On February 28, 1960, down 4-3 headed into the third period of the Gold Medal contest against Czechoslovakia the United States hockey team exploded for six goals on the way to a 9-4 victory in Squaw Valley California. This was the first ever Gold Medal for the United States in hockey and is often referred to as the "Forgotten Miracle."
The day before it took everything that the United States had to topple the Soviet Union squad 3-2. Solly" Sologubov stopped by the American locker room and told the team to try using oxygen to offset the mile-high air of Squaw Valley. The Russian captain had to do quite a bit of convincing before the United States team captain Jack Kirrane looked at Solly and said "Okay Solly bring it in." The Russian then proceeded to roll a cart with a tank into the room, and with the exception of Bill Cleary each of the American took a few breaths of oxygen before they went out and destroyed their opponent.
Coming off such a victory had the Americans searching for that extra gear it would take to win the top prize. They skated to a 3-3 tie after one period, then fell behind 4-3 after two. While in sitting with their heads down in the locker room the captain of the Soviet squad Nikolai "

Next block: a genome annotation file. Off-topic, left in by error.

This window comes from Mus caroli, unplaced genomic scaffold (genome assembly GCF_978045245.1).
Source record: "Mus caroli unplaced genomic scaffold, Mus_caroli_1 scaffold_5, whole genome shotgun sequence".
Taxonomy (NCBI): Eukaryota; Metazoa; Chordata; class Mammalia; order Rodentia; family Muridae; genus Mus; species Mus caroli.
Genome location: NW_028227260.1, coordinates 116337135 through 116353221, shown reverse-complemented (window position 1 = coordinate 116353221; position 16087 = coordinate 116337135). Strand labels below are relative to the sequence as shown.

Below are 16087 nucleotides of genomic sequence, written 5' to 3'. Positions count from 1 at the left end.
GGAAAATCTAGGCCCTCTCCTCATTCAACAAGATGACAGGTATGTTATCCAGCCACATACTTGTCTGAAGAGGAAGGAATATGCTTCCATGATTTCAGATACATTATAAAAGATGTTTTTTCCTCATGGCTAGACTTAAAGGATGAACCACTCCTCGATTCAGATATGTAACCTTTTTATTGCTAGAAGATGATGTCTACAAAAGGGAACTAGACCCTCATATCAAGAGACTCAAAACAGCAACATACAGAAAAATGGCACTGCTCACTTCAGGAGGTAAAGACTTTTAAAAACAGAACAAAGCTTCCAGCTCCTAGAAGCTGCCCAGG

A 24-year-old carpenter from Warroad, Minnesota by the name of Roger Christian was the biggest star of the third period as he three of his four goals in that final frame. 5 minutes and 59 seconds into the third period Christain sent a 20 foot shot past the Czech netminder to tie it, then at the 7:40 mark Bob Clearly put the Americans in front 5-4 as he cleaned up a rebound. At the 11:01 mark a penalty was called against Czechoslovakia which led to three goals in a 67 second span. Those goals were scored by Bob Cleary, Christian, and Bob's brother Bill. Weldon Olson picked up the last goal for the Americans as the Czechoslovakian's sat stunned by the offensive outburst. While we all celebrate the Miracle on Ice in 1980 this game was a miracle comeback in itself. It would take 20 years for the United States to reach the top of that mountain again. With the 1980 victory being well publicized it is one that is sure to never be forgotten. With coverage being much different two decades earlier the 1960 United States hockey team never has gotten the recognition that is deserved. Today they do.